• How did a country that included Aboriginals in confederation differ from a country (like Canada) did not?

 Research

The country I decided to look into to answer this question was New Zealand.  Canada and New Zealand did, and still do, have many structural similarities, but also some significant differences on their relationship with Indigenous peoples.  Like Canada, New Zealand had complications with their Indigenous communities at first, but unlike Canada, were able to resolve their problems in a timely fashion.  The following PDF from the Cape York Institute was the resource I used to conduct my research:

A little background: New Zealand was home to Indigenous peoples before colonization occurred.  Once the British arrived, the Maori people were treated poorly; their land taken, discriminatory policies made against them, and the inability to practice their culture.   In addition,  the British brought over disease.  This resulted in the death of an abundance of Maori peoples, making them a minority.  Sound familiar?  This is similar to the early history of Canada in terms of their relationship with the various Aboriginal communities.  Unfortunately, Canada’s story does not improve as effectively as New Zealand’s does.

27 years before Canada’s confederation, New Zealand went through major positive change with the Maori peoples.  In 1840, approximately 500 Maori chiefs contributed to the signing of the Treaty of Waitangi.  This treaty is especially important to history as it was the framework for all future positive relations between the peoples of New Zealand.  As outlined by Cape York Institute’s paper, there are three key articles which are a part of the treaty:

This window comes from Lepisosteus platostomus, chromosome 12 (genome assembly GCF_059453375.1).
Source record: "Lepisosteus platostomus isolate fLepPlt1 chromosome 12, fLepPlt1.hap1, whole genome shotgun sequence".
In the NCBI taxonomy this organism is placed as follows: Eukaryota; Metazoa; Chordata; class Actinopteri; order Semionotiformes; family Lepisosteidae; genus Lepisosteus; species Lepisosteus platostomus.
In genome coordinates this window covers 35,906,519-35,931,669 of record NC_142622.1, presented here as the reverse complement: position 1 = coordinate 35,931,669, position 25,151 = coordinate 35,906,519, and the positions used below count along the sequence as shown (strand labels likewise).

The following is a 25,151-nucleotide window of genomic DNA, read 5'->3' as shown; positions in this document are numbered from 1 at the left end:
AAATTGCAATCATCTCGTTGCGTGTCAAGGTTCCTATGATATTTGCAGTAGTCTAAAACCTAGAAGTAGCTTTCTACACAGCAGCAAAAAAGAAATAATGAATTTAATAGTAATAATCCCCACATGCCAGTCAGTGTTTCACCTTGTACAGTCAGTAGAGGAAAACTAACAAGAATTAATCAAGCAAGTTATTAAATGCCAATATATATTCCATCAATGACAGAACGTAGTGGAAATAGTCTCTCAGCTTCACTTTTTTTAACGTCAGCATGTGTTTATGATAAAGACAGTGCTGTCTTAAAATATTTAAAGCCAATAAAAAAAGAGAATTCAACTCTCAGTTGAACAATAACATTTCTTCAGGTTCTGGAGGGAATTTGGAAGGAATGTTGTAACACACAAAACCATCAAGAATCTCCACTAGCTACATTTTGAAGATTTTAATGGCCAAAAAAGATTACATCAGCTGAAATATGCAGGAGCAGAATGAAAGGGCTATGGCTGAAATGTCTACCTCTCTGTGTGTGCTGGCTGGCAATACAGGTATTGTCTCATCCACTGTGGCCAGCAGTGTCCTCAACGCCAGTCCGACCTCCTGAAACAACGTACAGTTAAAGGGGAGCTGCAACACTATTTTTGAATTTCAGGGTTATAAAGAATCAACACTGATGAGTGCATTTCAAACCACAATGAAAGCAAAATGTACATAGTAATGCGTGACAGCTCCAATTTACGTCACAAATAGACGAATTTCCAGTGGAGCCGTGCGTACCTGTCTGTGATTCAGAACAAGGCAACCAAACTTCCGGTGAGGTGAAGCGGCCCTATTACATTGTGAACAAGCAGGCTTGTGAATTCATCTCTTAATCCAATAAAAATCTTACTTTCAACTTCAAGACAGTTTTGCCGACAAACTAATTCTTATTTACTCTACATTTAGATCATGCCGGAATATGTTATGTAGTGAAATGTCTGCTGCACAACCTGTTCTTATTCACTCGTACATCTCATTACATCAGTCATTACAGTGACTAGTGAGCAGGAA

• “Article One declares that the native chiefs cede their sovereignty and authority absolutely and without reservation to the British Crown (although this is disputed, as the Maori text of the Treaty employs a concept that falls short of the English concept of ‘sovereignty’).
  • Article Two confirms and guarantees the Indigenous tribes ‘full exclusive and undisturbed’ possession of their properties as long as they wish to retain those properties; but says that the tribes yield to the Crown the exclusive and pre-emptive right of alienation at agreed prices.
  • Article Three says that ‘in consideration therefore’ – so in return, presumably, for ceding sovereignty and granting the Crown the exclusive and pre-emptive right to buy native land – the Crown grants the native people ‘royal protection’ and imparts ‘all the rights and privileges of British subjects’. Thus, Article Three gives the native people equal citizenship and equality before the law, but may also establish a duty of protection, whereby the Crown is supposed to act in the best interests of Indigenous people. “

The Treaty of Waitangi was a huge help in initially changing the national mindset to be respectful of Maori rights.  Through this treaty, New Zealand recognized themselves to be bicultural, with Maori language and culture being a part of the country’s identity to this day.  The New Zealand national anthem is often performed in the Maori language and Maori rituals are performed during various ceremonies.  Each are also taught in schools.  Furthermore, New Zealand celebrates “Waitangi Day” as a national holiday.  While we have Canada Day, New Zealand chose to have Waitangi Day (as opposed to something like “New Zealand Day”) to celebrate the signing of the Waitangi Treaty.